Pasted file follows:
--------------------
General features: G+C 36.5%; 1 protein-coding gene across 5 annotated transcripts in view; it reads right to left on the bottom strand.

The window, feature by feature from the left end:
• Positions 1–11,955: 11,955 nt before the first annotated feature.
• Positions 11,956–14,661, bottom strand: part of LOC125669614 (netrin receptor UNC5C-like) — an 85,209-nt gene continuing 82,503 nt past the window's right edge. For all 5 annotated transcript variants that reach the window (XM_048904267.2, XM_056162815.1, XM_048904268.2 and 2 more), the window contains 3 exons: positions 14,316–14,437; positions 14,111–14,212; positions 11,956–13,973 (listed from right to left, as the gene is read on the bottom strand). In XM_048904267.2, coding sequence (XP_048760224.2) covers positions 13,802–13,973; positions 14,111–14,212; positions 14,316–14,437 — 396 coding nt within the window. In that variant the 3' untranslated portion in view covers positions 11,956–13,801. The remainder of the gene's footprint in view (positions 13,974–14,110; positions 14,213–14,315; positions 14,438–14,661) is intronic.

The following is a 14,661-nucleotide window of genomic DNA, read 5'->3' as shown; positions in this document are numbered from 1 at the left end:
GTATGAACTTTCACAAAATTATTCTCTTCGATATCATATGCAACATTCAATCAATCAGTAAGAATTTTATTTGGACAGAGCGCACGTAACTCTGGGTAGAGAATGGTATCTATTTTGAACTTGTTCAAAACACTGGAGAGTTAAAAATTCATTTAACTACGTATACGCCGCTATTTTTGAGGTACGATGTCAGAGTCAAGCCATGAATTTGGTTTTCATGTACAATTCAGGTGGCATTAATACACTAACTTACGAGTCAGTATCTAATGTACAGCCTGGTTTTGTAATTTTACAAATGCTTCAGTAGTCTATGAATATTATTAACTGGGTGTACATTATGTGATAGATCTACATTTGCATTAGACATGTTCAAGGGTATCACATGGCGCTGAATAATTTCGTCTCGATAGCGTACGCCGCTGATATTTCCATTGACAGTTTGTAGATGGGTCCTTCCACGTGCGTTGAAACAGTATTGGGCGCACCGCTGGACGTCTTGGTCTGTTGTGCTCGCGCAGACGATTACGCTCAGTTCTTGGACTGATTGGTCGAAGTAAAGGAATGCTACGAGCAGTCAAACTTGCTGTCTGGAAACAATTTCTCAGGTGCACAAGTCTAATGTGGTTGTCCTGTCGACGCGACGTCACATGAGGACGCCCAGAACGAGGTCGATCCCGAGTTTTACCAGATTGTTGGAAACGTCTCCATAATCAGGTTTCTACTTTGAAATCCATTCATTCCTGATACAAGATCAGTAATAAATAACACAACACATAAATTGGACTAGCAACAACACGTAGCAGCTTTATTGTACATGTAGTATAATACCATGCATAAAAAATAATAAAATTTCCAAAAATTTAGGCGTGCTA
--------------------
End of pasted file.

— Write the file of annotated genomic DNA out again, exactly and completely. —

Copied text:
General features: G+C 36.5%; 1 protein-coding gene across 5 annotated transcripts in view; it reads right to left on the bottom strand.

The window, feature by feature from the left end:
• Positions 1–11,955: 11,955 nt before the first annotated feature.
• Positions 11,956–14,661, bottom strand: part of LOC125669614 (netrin receptor UNC5C-like) — an 85,209-nt gene continuing 82,503 nt past the window's right edge. For all 5 annotated transcript variants that reach the window (XM_048904267.2, XM_056162815.1, XM_048904268.2 and 2 more), the window contains 3 exons: positions 14,316–14,437; positions 14,111–14,212; positions 11,956–13,973 (listed from right to left, as the gene is read on the bottom strand). In XM_048904267.2, coding sequence (XP_048760224.2) covers positions 13,802–13,973; positions 14,111–14,212; positions 14,316–14,437 — 396 coding nt within the window. In that variant the 3' untranslated portion in view covers positions 11,956–13,801. The remainder of the gene's footprint in view (positions 13,974–14,110; positions 14,213–14,315; positions 14,438–14,661) is intronic.

The following is a 14,661-nucleotide window of genomic DNA, read 5'->3' as shown; positions in this document are numbered from 1 at the left end:
GTATGAACTTTCACAAAATTATTCTCTTCGATATCATATGCAACATTCAATCAATCAGTAAGAATTTTATTTGGACAGAGCGCACGTAACTCTGGGTAGAGAATGGTATCTATTTTGAACTTGTTCAAAACACTGGAGAGTTAAAAATTCATTTAACTACGTATACGCCGCTATTTTTGAGGTACGATGTCAGAGTCAAGCCATGAATTTGGTTTTCATGTACAATTCAGGTGGCATTAATACACTAACTTACGAGTCAGTATCTAATGTACAGCCTGGTTTTGTAATTTTACAAATGCTTCAGTAGTCTATGAATATTATTAACTGGGTGTACATTATGTGATAGATCTACATTTGCATTAGACATGTTCAAGGGTATCACATGGCGCTGAATAATTTCGTCTCGATAGCGTACGCCGCTGATATTTCCATTGACAGTTTGTAGATGGGTCCTTCCACGTGCGTTGAAACAGTATTGGGCGCACCGCTGGACGTCTTGGTCTGTTGTGCTCGCGCAGACGATTACGCTCAGTTCTTGGACTGATTGGTCGAAGTAAAGGAATGCTACGAGCAGTCAAACTTGCTGTCTGGAAACAATTTCTCAGGTGCACAAGTCTAATGTGGTTGTCCTGTCGACGCGACGTCACATGAGGACGCCCAGAACGAGGTCGATCCCGAGTTTTACCAGATTGTTGGAAACGTCTCCATAATCAGGTTTCTACTTTGAAATCCATTCATTCCTGATACAAGATCAGTAATAAATAACACAACACATAAATTGGACTAGCAACAACACGTAGCAGCTTTATTGTACATGTAGTATAATACCATGCATAAAAAATAATAAAATTTCCAAAAATTTAGGCGTGCTA